Contemplative Law

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Attention is paramount in the law - attention to details; to legal, ethical and moral principles; and to the hearts and minds of clients, colleagues, judges and juries. Many lawyers have found that contemplative practice (like mindfulness meditation, for example) helps lawyers cultivate a greater ability to “pay attention.” Meditation can also help lawyers deal better with stress, develop self-awareness and understanding of others, improve concentration and creativity, and perform better as attorneys and mediators. There is a growing trend toward such contemplative practices in law, sometimes referred to as contemplative law.


Meditation training

Contemplative law is gaining attention by mainstream academia not only as means for personal development stress reduction, but also to cultivate perspective and skill to be a more effective lawyer and mediator. Academic programs explore ways of helping lawyers, judges, law professors and students reconnect with their deepest values and intentions, through meditation, yoga, and other contemplative and spiritual practices.

Many law firms are initiating meditation training and students at many law schools have taken mindfulness meditation instruction on campus, sometimes as part of law school courses. Groups of lawyers across the country are gathering together to practice meditation and to reflect on their law and/or mediation practices.

Contemplative law and criminal justice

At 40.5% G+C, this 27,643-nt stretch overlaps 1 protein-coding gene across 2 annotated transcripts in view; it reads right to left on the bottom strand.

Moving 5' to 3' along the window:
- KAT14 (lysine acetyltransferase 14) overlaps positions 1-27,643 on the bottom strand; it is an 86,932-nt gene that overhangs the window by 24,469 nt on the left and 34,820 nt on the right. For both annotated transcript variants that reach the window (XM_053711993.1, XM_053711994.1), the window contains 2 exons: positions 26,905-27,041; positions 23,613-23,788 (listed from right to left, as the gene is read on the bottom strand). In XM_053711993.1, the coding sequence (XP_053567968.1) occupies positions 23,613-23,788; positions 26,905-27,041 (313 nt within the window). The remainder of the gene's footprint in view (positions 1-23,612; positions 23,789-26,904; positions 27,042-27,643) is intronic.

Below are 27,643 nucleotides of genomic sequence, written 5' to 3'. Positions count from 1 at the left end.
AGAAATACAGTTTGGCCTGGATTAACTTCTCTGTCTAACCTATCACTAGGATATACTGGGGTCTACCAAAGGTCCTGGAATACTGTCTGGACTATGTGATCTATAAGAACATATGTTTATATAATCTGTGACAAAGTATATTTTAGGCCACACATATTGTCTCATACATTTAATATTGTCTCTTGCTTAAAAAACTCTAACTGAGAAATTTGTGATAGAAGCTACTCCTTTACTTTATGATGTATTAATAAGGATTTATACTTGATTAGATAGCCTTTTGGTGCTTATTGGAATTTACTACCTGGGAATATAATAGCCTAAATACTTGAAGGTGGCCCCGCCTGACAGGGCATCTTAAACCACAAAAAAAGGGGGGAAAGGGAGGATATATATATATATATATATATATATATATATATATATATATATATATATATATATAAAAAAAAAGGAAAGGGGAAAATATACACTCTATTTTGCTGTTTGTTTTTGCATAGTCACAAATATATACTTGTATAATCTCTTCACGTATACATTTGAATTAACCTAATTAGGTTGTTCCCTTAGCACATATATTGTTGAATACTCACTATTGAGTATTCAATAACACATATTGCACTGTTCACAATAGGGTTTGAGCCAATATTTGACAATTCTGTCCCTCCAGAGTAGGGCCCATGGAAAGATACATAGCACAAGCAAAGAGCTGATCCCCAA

Meditation is proving to be of benefit in the criminal justice arena. For instance, training in Transcendental Meditation (TM) is sometimes a condition of parole - as with the Enlightened Sentencing Project in St. Louis, MO. TM has been taught to tens of thousands of inmates worldwide and has shown to have significant effect on recidivism rates.[1] Vipassana meditation training has also been introduced to numerous prisons in the United States and abroad. Research is showing that such meditation instruction substantially reduces the rates of recidivism.[2]


  • Interview with Douglas Chermak, The Law Program
  • Tree of Contemplative Practices
  • Riskin, Leonard L. "Mindfulness: Foundational Training for Dispute Resolution," 54 Journal of Legal Education 79-91 (2004)
  • Riskin, Leonard L. "The Contemplative Lawyer: On the Potential Contributions of Mindfulness Meditation to Law Students and Lawyers and their Clients". 7 Harvard Negotiation Law Review 1-66 (June 2002).

Additional resources

See also


Author: J Kim Wright